two three hour
"two three hour" Discussed on KIRO Radio 97.3 FM

KIRO Radio 97.3 FM

01:59 min | 2 years ago

"two three hour" Discussed on KIRO Radio 97.3 FM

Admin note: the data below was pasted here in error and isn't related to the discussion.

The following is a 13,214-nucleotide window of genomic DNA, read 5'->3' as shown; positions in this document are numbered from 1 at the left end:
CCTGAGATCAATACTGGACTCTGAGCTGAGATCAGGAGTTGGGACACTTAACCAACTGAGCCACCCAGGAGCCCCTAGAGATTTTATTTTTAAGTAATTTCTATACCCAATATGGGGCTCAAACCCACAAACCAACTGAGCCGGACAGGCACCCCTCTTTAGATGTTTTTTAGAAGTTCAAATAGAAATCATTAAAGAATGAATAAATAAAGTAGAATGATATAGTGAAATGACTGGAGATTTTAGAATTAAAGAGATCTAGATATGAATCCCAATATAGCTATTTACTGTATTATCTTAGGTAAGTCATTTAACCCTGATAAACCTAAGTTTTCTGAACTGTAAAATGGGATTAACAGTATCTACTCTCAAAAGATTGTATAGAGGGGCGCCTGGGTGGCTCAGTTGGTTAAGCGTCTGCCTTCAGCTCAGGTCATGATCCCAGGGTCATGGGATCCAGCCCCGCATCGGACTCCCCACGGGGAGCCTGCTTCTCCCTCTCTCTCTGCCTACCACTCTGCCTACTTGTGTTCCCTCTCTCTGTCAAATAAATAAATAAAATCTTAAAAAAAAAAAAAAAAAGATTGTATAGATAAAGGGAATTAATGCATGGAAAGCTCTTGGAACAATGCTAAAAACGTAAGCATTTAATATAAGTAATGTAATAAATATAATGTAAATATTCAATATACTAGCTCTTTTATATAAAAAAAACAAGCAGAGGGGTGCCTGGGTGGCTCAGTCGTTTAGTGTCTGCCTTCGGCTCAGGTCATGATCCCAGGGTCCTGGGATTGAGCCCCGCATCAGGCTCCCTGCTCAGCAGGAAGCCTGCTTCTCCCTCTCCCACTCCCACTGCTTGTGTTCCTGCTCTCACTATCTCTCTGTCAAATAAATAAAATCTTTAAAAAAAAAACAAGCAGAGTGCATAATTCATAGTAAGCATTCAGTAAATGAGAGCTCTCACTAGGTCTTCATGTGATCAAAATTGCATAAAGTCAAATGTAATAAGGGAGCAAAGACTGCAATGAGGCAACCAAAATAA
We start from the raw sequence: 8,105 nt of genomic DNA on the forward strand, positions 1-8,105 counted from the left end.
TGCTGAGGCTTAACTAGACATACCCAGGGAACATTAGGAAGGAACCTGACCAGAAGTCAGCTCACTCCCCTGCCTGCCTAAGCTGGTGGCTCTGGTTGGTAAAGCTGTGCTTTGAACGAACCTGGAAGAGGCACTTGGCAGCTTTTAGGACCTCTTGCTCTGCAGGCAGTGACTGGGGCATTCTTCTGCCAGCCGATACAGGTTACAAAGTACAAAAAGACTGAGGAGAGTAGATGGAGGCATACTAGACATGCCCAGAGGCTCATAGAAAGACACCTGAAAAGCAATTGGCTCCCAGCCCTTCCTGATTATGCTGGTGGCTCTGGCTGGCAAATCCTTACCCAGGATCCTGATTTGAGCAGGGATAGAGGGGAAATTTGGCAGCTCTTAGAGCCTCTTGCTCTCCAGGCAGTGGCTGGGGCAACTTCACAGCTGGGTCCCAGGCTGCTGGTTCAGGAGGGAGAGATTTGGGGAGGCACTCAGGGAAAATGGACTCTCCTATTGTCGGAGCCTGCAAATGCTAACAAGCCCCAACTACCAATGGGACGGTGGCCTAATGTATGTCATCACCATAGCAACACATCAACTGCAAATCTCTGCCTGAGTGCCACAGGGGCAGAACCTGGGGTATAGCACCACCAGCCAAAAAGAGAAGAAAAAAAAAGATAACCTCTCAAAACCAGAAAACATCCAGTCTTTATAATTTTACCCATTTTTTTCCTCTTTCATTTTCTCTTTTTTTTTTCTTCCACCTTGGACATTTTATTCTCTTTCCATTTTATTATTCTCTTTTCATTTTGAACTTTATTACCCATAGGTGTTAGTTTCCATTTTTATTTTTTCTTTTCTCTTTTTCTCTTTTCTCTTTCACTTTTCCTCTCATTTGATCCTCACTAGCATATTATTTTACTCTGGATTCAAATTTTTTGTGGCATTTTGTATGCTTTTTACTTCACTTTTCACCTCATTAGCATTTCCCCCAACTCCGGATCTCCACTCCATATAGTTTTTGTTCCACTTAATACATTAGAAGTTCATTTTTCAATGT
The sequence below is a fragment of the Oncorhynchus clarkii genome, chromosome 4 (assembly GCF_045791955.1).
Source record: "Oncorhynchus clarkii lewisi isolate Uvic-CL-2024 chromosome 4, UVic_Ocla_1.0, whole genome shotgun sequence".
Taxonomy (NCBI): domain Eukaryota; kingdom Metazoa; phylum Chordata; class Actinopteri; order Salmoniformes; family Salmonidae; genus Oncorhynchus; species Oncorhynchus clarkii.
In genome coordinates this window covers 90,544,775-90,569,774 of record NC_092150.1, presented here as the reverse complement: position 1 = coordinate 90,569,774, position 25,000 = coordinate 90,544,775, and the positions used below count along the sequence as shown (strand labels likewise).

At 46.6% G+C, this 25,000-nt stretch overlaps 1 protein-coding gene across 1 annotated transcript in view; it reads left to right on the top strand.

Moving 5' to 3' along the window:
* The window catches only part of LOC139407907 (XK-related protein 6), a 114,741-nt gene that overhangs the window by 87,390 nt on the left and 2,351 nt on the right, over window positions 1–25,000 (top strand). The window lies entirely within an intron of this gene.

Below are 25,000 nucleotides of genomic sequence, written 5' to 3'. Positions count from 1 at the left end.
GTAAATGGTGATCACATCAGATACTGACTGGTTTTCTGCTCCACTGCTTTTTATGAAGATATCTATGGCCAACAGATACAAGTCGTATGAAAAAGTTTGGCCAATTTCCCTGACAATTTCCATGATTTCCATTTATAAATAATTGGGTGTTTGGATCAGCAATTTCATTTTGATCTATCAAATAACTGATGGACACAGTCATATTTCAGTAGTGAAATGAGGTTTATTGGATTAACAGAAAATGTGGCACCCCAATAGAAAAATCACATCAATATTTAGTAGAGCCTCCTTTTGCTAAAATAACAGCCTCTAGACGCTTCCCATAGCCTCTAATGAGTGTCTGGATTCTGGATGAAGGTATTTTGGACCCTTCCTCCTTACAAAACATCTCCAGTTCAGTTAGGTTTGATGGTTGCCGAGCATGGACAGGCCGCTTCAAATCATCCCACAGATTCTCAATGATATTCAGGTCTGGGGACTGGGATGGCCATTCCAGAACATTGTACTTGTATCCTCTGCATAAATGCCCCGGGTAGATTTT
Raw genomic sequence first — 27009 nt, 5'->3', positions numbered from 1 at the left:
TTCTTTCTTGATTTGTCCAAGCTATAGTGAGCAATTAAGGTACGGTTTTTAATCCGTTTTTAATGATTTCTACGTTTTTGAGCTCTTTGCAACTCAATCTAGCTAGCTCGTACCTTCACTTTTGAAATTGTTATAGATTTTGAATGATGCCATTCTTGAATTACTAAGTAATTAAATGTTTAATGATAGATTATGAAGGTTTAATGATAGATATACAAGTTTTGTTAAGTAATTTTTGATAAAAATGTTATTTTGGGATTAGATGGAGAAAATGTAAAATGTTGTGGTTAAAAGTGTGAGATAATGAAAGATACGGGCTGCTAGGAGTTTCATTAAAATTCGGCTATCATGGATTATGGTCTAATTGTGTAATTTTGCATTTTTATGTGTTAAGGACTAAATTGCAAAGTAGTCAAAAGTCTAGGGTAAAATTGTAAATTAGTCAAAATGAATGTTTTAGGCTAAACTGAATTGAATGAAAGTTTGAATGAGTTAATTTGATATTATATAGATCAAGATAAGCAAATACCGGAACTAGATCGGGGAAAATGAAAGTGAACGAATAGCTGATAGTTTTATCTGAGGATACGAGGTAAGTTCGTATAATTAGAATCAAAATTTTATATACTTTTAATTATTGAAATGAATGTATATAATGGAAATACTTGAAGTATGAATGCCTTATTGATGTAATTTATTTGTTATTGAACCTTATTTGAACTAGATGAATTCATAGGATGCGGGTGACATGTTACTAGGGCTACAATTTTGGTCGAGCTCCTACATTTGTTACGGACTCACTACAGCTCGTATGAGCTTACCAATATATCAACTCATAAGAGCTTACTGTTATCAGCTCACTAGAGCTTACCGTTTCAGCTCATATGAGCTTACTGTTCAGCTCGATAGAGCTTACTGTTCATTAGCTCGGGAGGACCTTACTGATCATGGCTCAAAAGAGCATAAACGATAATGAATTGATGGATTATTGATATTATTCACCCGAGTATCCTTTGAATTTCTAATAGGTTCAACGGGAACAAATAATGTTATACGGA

"Have on hand later colonel Hey the name of the hop on the that is really okay call and number five number five for the summer weather out there I got put on the list because I recently just got back into it and that it can make yeah yeah I can't say I've never really been a hammock I never had one but just recently online and they are so relaxing incomes will actually sit on a nice day you can just put it out play in their swing down enjoy the summer weather team to make it better you can urgent on economics there you go now you can make in your own yard do you take it on the go what's your preference what I got for the yard but I've seen a lot of fun one place they're like really like impact in a bag which is tied up really quick so my hand I have to do a little smaller I always see someone at okay beaches found like the two trees that are perfect for a hammock and it's like why at night there I G. everything looks so good when you well that is another perfect top five thank you distiller day we really appreciate it all right thank you before we send you out of here we of course as always have a new cocktail recipe for you this one sounds like a pretty good at a party atmosphere it is this requires a punch bowl this call the tropical tempus punch this is a couple different uncles and it's it's obviously brown sugar Bourbon and some of our mangled by tell you can get those in any of our tasting rooms or order online for delivery you need twelve ounces of the BSB brown sugar Bourbon twelve ounces of the mango vodka six ounces lemon juice six ounces a lime juice six ounces of grapefruit juice six ounces of orange juice and six ounces of pineapple juice so really two parts of the SP two parts of mango and the one part of lemon lime grapefruit oranges pineapple juice it's obviously very citrusy fruity drink put in a punch bowl stir it covered for the fridge for two three hours and then up toward in the glasses that have ice and garnish with some pineapple chunks.